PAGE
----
Career and Education Opportunities for Mental Health Counselors in Durham, North Carolina
Durham, North Carolina provides a wide variety of opportunities, both career and educational, for mental health counselors. There are currently 2,050 working mental health counselors in North Carolina; this should grow 53% to about 3,130 working mental health counselors in the state by 2016. This is better than the national trend for mental health counselors, which sees this job pool growing by about 24.0% over the next eight years. In general, mental health counselors counsel with emphasis on prevention.
Mental health counselors earn approximately $18 hourly or $37,710 per year on average in North Carolina. Nationally they average about $17 hourly or $36,810 yearly. Compared with people working in the overall category of Counseling and Therapy, people working as mental health counselors in North Carolina earn less. They earn less than people working in the overall category of Counseling and Therapy nationally. People working as mental health counselors can fill a number of jobs, such as: clinical supervisor, licensed professional counselor , and human service counselor.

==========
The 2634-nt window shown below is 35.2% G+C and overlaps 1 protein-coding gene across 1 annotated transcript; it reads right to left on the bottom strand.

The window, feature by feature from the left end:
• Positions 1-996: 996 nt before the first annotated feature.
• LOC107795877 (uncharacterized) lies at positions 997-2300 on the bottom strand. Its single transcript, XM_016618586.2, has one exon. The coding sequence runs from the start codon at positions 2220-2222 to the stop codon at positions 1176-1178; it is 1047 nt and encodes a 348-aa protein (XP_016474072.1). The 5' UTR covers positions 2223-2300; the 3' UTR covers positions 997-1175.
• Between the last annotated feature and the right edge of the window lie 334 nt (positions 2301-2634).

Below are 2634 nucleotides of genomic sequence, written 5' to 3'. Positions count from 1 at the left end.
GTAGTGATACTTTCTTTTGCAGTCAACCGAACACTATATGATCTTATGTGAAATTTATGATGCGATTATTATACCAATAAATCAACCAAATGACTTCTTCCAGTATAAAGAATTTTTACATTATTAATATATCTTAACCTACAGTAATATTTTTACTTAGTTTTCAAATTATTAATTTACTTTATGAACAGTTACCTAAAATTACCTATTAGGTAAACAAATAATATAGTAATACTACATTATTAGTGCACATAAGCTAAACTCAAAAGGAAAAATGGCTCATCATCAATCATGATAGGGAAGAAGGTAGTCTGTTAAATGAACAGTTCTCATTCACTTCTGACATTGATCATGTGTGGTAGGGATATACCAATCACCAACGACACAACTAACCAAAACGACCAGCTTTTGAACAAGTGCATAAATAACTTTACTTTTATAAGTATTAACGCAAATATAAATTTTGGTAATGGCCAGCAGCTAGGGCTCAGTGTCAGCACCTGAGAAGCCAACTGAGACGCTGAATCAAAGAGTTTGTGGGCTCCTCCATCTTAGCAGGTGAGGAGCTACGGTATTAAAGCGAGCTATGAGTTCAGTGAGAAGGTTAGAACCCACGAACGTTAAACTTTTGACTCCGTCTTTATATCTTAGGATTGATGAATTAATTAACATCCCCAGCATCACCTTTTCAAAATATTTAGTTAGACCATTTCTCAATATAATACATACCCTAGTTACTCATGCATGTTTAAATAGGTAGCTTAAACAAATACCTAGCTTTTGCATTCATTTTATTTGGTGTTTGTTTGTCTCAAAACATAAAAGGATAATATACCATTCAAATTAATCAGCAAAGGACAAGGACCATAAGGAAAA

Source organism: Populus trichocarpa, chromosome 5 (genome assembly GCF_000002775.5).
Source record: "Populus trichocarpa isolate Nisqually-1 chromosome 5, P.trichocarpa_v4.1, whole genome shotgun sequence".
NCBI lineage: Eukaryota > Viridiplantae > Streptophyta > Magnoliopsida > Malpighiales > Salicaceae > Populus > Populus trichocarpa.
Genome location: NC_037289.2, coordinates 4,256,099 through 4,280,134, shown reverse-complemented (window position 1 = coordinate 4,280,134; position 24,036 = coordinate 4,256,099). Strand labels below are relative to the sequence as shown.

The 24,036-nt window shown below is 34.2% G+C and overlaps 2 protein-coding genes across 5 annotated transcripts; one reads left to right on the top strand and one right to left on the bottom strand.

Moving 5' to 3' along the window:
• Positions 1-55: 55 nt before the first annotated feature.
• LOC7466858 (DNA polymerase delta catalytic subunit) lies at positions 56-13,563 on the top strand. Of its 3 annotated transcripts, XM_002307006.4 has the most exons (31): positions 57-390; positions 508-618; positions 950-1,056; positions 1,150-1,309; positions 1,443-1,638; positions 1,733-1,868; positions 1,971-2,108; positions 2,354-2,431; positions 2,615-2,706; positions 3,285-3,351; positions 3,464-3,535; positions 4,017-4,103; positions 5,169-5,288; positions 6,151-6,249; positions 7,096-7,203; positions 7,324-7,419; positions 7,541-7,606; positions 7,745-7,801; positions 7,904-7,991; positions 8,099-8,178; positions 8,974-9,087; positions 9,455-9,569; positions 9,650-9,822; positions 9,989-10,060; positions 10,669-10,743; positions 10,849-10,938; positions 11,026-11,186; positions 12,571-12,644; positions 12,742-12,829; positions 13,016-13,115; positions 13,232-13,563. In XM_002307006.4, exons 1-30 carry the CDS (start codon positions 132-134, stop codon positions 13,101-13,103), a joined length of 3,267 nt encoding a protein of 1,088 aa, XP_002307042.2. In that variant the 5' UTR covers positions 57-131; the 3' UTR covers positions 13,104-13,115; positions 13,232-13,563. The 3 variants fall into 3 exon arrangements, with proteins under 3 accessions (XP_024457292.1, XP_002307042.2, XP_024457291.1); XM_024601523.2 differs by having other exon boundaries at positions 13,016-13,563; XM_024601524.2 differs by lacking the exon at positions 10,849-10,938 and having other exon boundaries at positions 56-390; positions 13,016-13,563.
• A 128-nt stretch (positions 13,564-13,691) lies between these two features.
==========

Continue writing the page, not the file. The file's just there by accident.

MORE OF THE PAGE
There are three schools within twenty-five miles of Durham where you can study to be a mental health counselor, among twenty-six schools of higher education total in the Durham area. Mental health counselors usually hold a Master's degree, so you can expect to spend about six years studying to be a mental health counselor if you already have a high school diploma, or just 2 years starting with a Bachelor's degree.
CAREER DESCRIPTION: Mental Health Counselor
In general, mental health counselors counsel with emphasis on prevention. They also work with individuals and groups to promote optimum mental health.
Mental health counselors maintain confidentiality of records relating to clients' treatment. They also encourage clients to express their feelings and consider what is happening in their lives, and help them to evolve insight into themselves and their relationships. Equally important, mental health counselors have to collect data related to clients through interviews and tests. They are often called upon to guide clients in the development of skills and strategies for dealing with their problems. They are expected to modify treatment efforts and approaches as needed to comply with changes in clients' status. Finally, mental health counselors formulate, organize and lead structured programs of counseling, work, study, recreation and social activities for clients.